One of the mysteries of the English language finally explained.
1British A trolley car.
- ‘London Mayor Ken Livingstone recently gave a provisional thumbs-up to a tram link extension to Crystal Palace.’
- ‘He said: ‘Extending the tram network is something we support in principle.’’
- ‘A covered walkway will link the bus waiting area and tram stop platform.’
- ‘The first step will be the upgrade of the existing line and purchase of new trams.’
- ‘The 16-year-old girl boarded the tram in Manchester and travelled to Bury.’
- ‘The developments will allow drivers to park their cars and to board trams.’
- ‘The horse-drawn trams covered the distance in forty five minutes, and the faster steam trams took twenty five minutes.’
- ‘Bus tickets, tram passes, shopping lists, bits of paper - just like mine!’
- ‘The collision happened as the tracks cross yards from the tram stop.’
- ‘Eight new trams are also to be brought onto the network as well as improvements for the disabled.’
- ‘All of which means the resort might as well build a new tram.’
- ‘Towns and cities considering tram schemes yesterday attacked Government indecision and demanded clear guidelines on what Ministers were prepared to pay for.’
- ‘But we're also seeing lots more shoppers using the bus, tram and train as a convenient and welcome way of coming into our town.’
- ‘There are about 42 million trips a year on the existing tram network.’
- ‘Preston could have a tram network within a decade, according to council chiefs.’
- ‘She was born in 1899 when horse-drawn trams still trundled through the streets of Southampton.’
- ‘(I caught a tram to work this morning and it only took 20 minutes!’
- ‘She pointed out that at present it takes only 20 minutes to get to Manchester by train from Rochdale, but would take longer by tram.’
- ‘Locals use strips of tickets which they stamp on board the tram.’
- ‘Electric trams and buses and a new underground system would be the envy of many western cities.’
2historical A low four-wheeled cart or barrow used in coal mines.
- ‘The tram was built to carry coal from the immediately adjacent coal mine to a row of beehive coking ovens and thence to the smelter furnaces.’
- ‘We were then issued rubber boots and hard hats and were taken several thousand feet into the mine, where we got off the tram to look at one of the orebodies.’
- ‘The stone was placed on a small cart or flat tram and rolled under the frame and locked in place.’
- ‘Paddy who was a former miner was delighted with the birthday cake, in the shape of an old tram full of coal.’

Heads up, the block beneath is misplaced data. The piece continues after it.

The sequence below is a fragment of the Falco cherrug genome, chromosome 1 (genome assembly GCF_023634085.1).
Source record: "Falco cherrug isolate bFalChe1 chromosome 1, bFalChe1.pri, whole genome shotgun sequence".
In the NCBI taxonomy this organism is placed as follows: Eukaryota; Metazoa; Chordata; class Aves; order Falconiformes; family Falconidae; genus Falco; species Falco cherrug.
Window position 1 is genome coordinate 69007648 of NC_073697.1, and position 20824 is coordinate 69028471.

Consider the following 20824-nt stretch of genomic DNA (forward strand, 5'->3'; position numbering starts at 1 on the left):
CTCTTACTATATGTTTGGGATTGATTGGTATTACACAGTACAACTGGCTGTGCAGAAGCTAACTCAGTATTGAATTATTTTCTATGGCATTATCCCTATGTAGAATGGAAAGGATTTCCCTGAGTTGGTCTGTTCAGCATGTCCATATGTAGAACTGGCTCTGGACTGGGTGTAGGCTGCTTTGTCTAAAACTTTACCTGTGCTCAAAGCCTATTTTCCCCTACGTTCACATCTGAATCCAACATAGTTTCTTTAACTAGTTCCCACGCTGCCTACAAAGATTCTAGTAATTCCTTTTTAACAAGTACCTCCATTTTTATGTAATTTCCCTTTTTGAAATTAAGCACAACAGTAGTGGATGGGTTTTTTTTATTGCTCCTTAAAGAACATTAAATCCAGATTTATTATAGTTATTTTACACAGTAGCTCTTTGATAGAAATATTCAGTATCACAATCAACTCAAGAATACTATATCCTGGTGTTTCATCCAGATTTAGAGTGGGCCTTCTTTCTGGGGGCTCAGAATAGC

3A cable car.
- ‘The new aerial tram takes you over the canopy of the rainforest without even have to unpack your hiking boots.’
- ‘The only Kennedy I know is a tram stop in the north of the city.’
- ‘The next three days are a blur of tram runs and ever deeper snow.’
- ‘At night, sleep in heated domedgers on plains that evoke western Montana - sans ranchettes, ski trams, and fences.’
- ‘Engineered for quiet operation, the tram runs on a cushion of air.’
- ‘That's why riding the sky tram is always such a big relief.’
- ‘American vintners have vied with one another to open the most lavish hospitality centers, complete with everything from visiting chefs to aerial trams and art collections.’
- ‘Outside, the sound of a nearby tram rattled across the rooftops to him.’
- ‘Today there is a vast array of shops located at the parking lot, from which a tram provides optional transportation to the site about a quarter-mile distant.’
- ‘Vertical and diagonal lines hint at buildings and a tram descends toward the lower left corner, signs of the cityscape that surrounds the figure.’
- ‘I'm stranded in an aerial tram and I'm going to miss my flight.’
- ‘The trams were usually out of commission for a week to a month, depending upon the extent of the damage and the cooperation of the weather with the repair parties.’
- ‘Access the mountain on an aerial tram that accommodates mountain bikes and affords you a vast and spectacular vista.’
- ‘He drove from Seattle toward Vancouver on Wednesday, stopping in late afternoon to take a tram up a mountain he and his wife had visited years before.’
- ‘Before getting on the tram, I was obliged to buy a ticket - not from a nice lady behind a counter, but from a contrary and vengeful machine.’
- ‘With carefully planned lighting and paths, visitors explore this night zoo in trams and on footpaths.’
Early 16th century (denoting a shaft of a barrow; also in tram (sense 2)): from Middle Low German and Middle Dutch trame ‘beam, barrow shaft’. In the early 19th century the word denoted the parallel wheel tracks used in a mine, on which the public tramway was modeled; hence tram (sense 1) (late 19th century).
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